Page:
I did want to make a bunch of books, but more importantly, I wanted to always be sort of alive inside the process of it. Because you and I both know people who have made tons of books. But for other people, or maybe they were done for hire, and they’re not proud of them.
I’m not proud of all my books either so maybe that’s a bad angle to go down. But I don’t think merely, making book work would have been satisfying and is, is a measure of success for me as much as staying true inside the work I’m making.
Jessica: I think that both you and I have gone in a direction of, in terms of making our lives work financially, of not trying to make the books pay the bills.
But we know other people who seem to be pretty happy making the books pay the bills. But then that’s their day job essentially. And then they have the books that are their vision projects.
Tom Hart: I don’t have that kind of energy or talent to do both of those.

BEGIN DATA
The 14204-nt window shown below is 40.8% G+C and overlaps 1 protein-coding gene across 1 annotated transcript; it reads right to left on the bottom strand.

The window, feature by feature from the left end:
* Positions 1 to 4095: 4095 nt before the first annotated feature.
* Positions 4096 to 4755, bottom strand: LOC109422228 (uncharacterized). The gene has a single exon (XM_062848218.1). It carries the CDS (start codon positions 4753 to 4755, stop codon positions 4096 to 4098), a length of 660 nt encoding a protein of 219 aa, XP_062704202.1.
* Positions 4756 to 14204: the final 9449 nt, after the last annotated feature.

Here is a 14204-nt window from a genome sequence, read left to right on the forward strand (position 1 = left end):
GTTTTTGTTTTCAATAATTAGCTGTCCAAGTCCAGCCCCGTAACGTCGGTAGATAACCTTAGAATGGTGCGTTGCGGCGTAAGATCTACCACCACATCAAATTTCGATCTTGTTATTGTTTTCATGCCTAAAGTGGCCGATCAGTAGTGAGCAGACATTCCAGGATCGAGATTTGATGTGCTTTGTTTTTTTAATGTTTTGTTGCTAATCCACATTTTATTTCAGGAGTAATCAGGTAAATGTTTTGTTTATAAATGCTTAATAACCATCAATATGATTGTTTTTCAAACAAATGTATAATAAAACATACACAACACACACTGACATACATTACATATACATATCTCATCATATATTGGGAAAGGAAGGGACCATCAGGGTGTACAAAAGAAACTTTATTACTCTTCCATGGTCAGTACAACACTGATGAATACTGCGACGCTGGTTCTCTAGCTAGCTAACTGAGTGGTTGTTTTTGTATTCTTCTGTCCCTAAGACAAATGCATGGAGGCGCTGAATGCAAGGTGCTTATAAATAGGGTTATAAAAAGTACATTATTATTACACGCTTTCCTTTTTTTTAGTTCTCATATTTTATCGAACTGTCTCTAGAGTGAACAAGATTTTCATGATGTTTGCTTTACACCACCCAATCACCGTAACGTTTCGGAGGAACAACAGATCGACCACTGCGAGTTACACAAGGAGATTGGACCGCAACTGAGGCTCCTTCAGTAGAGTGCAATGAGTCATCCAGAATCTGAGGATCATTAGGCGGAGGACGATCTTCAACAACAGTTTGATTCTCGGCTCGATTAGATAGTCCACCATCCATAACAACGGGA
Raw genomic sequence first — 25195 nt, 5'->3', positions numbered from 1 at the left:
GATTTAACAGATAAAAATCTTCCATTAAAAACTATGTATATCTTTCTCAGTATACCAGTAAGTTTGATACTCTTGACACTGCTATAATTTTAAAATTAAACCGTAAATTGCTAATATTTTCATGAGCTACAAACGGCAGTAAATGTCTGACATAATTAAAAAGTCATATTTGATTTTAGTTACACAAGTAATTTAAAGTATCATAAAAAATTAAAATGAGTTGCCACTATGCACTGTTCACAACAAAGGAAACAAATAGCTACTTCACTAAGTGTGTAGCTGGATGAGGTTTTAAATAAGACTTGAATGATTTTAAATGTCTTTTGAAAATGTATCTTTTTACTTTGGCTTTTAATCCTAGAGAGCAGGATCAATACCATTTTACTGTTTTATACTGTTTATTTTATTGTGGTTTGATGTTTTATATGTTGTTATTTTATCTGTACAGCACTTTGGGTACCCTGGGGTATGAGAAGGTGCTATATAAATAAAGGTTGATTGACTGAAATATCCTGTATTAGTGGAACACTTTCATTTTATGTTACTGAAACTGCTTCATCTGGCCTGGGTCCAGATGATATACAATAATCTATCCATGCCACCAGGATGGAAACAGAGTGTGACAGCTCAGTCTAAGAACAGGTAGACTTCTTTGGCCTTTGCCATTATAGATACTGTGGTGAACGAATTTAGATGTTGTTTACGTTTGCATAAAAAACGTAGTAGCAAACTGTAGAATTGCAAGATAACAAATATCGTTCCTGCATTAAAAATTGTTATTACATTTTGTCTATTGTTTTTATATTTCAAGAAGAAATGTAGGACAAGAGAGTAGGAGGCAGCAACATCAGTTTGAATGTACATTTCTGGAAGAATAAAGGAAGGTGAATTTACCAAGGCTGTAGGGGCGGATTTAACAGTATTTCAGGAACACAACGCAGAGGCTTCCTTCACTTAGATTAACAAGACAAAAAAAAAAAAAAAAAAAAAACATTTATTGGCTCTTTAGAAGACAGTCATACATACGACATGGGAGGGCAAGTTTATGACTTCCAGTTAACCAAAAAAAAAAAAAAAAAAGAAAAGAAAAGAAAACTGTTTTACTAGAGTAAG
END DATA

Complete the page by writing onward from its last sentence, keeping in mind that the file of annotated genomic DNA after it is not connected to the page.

Jessica: Yeah, I mean, for some people that’s the way, but I don’t think that that has to be the way, you
Jessica: for a lot of creative people, it seems like it’s gotta be that. Or,
if you’re not making all of your living from the primary thing you’re trying to be doing, then what are you doing?
Tom Hart: Mhmm.
Jessica: I did want to ask you, like, what does success look like for you when you started and you basically just answered that, but you said something also in some notes that you sent me a voracious determination to be seen.